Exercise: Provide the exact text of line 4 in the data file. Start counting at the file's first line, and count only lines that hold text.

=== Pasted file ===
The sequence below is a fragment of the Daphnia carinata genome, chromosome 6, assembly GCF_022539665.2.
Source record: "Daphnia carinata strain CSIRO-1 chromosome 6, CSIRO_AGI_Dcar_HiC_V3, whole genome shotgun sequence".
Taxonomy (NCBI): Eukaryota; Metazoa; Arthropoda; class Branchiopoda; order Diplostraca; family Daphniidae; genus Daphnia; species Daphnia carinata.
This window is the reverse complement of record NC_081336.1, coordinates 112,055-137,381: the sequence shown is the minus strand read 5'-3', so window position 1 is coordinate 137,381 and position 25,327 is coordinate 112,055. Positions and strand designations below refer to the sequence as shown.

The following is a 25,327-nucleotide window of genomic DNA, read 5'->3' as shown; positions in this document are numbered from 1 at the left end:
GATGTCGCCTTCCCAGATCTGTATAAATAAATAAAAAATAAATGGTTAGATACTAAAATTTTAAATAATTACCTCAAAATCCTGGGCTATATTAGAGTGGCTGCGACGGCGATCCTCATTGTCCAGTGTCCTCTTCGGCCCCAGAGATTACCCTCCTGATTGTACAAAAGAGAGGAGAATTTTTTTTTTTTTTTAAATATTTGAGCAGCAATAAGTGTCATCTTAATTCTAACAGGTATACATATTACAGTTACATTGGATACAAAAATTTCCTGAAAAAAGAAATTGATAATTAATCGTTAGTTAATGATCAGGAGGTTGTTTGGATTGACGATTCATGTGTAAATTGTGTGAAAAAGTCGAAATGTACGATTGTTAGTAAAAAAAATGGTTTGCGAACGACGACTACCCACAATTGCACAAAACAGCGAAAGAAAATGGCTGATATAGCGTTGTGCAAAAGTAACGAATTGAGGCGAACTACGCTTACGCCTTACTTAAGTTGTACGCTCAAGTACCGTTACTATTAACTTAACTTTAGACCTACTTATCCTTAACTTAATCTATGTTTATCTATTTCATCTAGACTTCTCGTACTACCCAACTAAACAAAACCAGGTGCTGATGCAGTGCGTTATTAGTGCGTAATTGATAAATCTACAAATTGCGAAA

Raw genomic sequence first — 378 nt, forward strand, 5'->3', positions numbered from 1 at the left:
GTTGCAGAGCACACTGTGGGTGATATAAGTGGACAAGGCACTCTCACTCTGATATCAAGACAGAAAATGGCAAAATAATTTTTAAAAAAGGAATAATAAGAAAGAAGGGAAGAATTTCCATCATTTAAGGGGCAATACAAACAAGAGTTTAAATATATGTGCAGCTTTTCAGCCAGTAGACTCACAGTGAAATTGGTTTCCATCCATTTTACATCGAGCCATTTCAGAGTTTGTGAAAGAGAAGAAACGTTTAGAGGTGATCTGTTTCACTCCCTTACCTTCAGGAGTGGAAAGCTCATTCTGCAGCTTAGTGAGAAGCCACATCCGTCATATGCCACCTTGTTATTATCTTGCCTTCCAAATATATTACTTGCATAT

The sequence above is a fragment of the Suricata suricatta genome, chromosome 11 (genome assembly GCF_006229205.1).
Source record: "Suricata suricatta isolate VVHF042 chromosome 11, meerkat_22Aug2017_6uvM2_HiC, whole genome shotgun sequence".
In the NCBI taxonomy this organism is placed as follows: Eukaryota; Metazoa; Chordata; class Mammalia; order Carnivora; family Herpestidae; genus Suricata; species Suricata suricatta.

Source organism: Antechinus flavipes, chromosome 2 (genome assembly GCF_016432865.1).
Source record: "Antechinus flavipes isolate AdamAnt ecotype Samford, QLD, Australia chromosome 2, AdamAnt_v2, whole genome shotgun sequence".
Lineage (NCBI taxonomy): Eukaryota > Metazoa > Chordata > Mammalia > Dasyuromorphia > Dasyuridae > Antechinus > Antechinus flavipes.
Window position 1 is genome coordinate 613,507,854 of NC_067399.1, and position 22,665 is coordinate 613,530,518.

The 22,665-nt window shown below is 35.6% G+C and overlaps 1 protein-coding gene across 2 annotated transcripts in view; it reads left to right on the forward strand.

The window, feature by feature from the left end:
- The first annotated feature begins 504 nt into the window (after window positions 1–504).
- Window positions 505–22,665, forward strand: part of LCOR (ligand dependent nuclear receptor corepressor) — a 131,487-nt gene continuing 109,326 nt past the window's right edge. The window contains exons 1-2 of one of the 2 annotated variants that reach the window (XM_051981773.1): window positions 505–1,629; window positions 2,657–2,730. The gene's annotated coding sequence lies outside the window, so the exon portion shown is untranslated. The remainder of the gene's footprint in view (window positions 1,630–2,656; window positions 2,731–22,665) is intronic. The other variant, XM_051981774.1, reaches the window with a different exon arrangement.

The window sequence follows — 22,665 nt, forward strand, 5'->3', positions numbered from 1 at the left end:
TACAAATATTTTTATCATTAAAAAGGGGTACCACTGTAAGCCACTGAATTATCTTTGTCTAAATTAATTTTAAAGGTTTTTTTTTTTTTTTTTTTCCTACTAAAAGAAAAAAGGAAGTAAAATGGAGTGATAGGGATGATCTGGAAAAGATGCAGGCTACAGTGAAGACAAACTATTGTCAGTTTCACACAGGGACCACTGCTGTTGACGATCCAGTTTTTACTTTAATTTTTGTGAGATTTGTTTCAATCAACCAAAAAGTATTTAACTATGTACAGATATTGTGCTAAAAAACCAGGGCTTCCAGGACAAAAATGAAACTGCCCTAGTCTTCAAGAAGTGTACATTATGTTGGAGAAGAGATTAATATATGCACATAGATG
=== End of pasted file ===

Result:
This window is the reverse complement of record NC_081336.1, coordinates 112,055-137,381: the sequence shown is the minus strand read 5'-3', so window position 1 is coordinate 137,381 and position 25,327 is coordinate 112,055. Positions and strand designations below refer to the sequence as shown.